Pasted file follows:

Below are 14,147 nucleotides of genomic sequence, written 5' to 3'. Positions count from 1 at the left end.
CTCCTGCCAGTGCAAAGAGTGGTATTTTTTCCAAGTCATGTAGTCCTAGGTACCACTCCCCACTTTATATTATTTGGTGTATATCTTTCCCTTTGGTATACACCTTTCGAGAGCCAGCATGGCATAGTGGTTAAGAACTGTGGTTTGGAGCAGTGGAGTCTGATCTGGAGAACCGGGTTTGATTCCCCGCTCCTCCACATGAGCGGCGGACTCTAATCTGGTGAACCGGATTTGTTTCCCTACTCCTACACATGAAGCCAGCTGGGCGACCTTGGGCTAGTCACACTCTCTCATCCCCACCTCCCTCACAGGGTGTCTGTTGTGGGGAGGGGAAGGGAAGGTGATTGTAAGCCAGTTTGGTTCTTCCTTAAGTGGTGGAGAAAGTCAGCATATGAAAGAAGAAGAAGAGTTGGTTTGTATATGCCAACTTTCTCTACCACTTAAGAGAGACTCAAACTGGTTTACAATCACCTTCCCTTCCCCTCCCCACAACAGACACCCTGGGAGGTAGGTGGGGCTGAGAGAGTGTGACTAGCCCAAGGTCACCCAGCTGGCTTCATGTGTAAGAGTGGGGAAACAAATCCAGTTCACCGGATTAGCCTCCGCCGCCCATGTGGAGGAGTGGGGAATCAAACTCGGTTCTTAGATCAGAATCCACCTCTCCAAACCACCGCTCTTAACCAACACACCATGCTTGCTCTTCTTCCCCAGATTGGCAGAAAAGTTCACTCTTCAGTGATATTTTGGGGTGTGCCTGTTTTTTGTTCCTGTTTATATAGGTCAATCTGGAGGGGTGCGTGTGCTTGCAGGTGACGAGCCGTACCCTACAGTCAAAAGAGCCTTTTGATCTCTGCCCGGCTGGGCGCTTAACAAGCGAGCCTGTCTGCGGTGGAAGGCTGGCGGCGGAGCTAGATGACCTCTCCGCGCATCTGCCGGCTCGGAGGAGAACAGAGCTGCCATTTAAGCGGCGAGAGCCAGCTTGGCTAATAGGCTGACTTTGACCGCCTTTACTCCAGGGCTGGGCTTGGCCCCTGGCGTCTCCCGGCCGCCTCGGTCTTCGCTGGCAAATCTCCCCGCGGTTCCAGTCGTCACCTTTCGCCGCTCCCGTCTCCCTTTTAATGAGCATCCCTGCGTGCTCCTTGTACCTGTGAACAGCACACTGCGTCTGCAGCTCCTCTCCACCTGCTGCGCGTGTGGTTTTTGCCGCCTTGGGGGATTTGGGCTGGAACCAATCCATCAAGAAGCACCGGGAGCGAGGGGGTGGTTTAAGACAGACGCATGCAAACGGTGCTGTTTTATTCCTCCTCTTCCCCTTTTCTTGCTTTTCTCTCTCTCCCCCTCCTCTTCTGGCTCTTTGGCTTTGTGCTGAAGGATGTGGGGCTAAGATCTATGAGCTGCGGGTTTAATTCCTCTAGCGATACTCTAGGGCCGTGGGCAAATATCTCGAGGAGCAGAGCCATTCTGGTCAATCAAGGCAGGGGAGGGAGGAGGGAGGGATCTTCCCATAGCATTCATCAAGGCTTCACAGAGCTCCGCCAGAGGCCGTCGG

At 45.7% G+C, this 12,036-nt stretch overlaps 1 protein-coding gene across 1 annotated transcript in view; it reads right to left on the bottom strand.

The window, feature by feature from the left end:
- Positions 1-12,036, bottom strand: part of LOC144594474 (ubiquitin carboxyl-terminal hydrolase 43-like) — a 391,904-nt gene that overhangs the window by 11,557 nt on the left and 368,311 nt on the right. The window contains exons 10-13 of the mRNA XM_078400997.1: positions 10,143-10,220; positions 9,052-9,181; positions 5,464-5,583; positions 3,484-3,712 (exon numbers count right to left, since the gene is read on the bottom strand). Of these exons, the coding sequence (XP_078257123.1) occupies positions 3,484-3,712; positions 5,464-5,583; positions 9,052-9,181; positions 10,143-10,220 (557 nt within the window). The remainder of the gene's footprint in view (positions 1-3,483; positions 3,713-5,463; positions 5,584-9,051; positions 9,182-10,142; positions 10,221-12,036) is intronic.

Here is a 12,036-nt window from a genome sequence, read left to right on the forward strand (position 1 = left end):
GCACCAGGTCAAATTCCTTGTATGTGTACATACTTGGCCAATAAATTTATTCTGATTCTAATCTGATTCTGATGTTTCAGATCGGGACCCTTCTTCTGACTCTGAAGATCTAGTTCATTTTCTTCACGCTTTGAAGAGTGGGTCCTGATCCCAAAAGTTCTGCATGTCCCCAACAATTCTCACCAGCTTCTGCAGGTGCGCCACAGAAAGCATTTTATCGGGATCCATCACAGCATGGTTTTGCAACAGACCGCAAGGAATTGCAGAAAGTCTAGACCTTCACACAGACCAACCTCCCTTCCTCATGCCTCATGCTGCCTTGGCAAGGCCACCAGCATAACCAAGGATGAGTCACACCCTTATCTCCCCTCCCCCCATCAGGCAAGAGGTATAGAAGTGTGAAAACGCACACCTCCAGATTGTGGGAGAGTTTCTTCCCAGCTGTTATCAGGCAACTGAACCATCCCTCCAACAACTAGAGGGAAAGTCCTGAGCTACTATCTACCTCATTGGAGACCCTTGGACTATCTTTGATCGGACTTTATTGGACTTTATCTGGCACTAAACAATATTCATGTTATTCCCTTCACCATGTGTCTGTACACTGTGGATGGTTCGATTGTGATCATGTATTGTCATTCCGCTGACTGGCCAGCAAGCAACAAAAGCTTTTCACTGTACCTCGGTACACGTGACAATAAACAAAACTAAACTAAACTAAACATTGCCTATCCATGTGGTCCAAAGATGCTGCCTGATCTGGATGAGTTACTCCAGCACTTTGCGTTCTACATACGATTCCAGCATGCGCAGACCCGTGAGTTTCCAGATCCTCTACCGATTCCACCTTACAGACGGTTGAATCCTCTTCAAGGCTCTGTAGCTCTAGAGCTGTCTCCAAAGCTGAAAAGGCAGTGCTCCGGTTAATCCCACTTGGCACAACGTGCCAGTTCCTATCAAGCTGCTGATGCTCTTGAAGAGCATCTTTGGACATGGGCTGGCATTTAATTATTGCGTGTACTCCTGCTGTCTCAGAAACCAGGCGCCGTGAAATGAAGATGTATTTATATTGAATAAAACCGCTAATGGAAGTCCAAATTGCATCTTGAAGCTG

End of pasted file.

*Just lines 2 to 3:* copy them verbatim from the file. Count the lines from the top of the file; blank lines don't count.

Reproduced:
CTCCTGCCAGTGCAAAGAGTGGTATTTTTTCCAAGTCATGTAGTCCTAGGTACCACTCCCCACTTTATATTATTTGGTGTATATCTTTCCCTTTGGTATACACCTTTCGAGAGCCAGCATGGCATAGTGGTTAAGAACTGTGGTTTGGAGCAGTGGAGTCTGATCTGGAGAACCGGGTTTGATTCCCCGCTCCTCCACATGAGCGGCGGACTCTAATCTGGTGAACCGGATTTGTTTCCCTACTCCTACACATGAAGCCAGCTGGGCGACCTTGGGCTAGTCACACTCTCTCATCCCCACCTCCCTCACAGGGTGTCTGTTGTGGGGAGGGGAAGGGAAGGTGATTGTAAGCCAGTTTGGTTCTTCCTTAAGTGGTGGAGAAAGTCAGCATATGAAAGAAGAAGAAGAGTTGGTTTGTATATGCCAACTTTCTCTACCACTTAAGAGAGACTCAAACTGGTTTACAATCACCTTCCCTTCCCCTCCCCACAACAGACACCCTGGGAGGTAGGTGGGGCTGAGAGAGTGTGACTAGCCCAAGGTCACCCAGCTGGCTTCATGTGTAAGAGTGGGGAAACAAATCCAGTTCACCGGATTAGCCTCCGCCGCCCATGTGGAGGAGTGGGGAATCAAACTCGGTTCTTAGATCAGAATCCACCTCTCCAAACCACCGCTCTTAACCAACACACCATGCTTGCTCTTCTTCCCCAGATTGGCAGAAAAGTTCACTCTTCAGTGATATTTTGGGGTGTGCCTGTTTTTTGTTCCTGTTTATATAGGTCAATCTGGAGGGGTGCGTGTGCTTGCAGGTGACGAGCCGTACCCTACAGTCAAAAGAGCCTTTTGATCTCTGCCCGGCTGGGCGCTTAACAAGCGAGCCTGTCTGCGGTGGAAGGCTGGCGGCGGAGCTAGATGACCTCTCCGCGCATCTGCCGGCTCGGAGGAGAACAGAGCTGCCATTTAAGCGGCGAGAGCCAGCTTGGCTAATAGGCTGACTTTGACCGCCTTTACTCCAGGGCTGGGCTTGGCCCCTGGCGTCTCCCGGCCGCCTCGGTCTTCGCTGGCAAATCTCCCCGCGGTTCCAGTCGTCACCTTTCGCCGCTCCCGTCTCCCTTTTAATGAGCATCCCTGCGTGCTCCTTGTACCTGTGAACAGCACACTGCGTCTGCAGCTCCTCTCCACCTGCTGCGCGTGTGGTTTTTGCCGCCTTGGGGGATTTGGGCTGGAACCAATCCATCAAGAAGCACCGGGAGCGAGGGGGTGGTTTAAGACAGACGCATGCAAACGGTGCTGTTTTATTCCTCCTCTTCCCCTTTTCTTGCTTTTCTCTCTCTCCCCCTCCTCTTCTGGCTCTTTGGCTTTGTGCTGAAGGATGTGGGGCTAAGATCTATGAGCTGCGGGTTTAATTCCTCTAGCGATACTCTAGGGCCGTGGGCAAATATCTCGAGGAGCAGAGCCATTCTGGTCAATCAAGGCAGGGGAGGGAGGAGGGAGGGATCTTCCCATAGCATTCATCAAGGCTTCACAGAGCTCCGCCAGAGGCCGTCGG

At 45.7% G+C, this 12,036-nt stretch overlaps 1 protein-coding gene across 1 annotated transcript in view; it reads right to left on the bottom strand.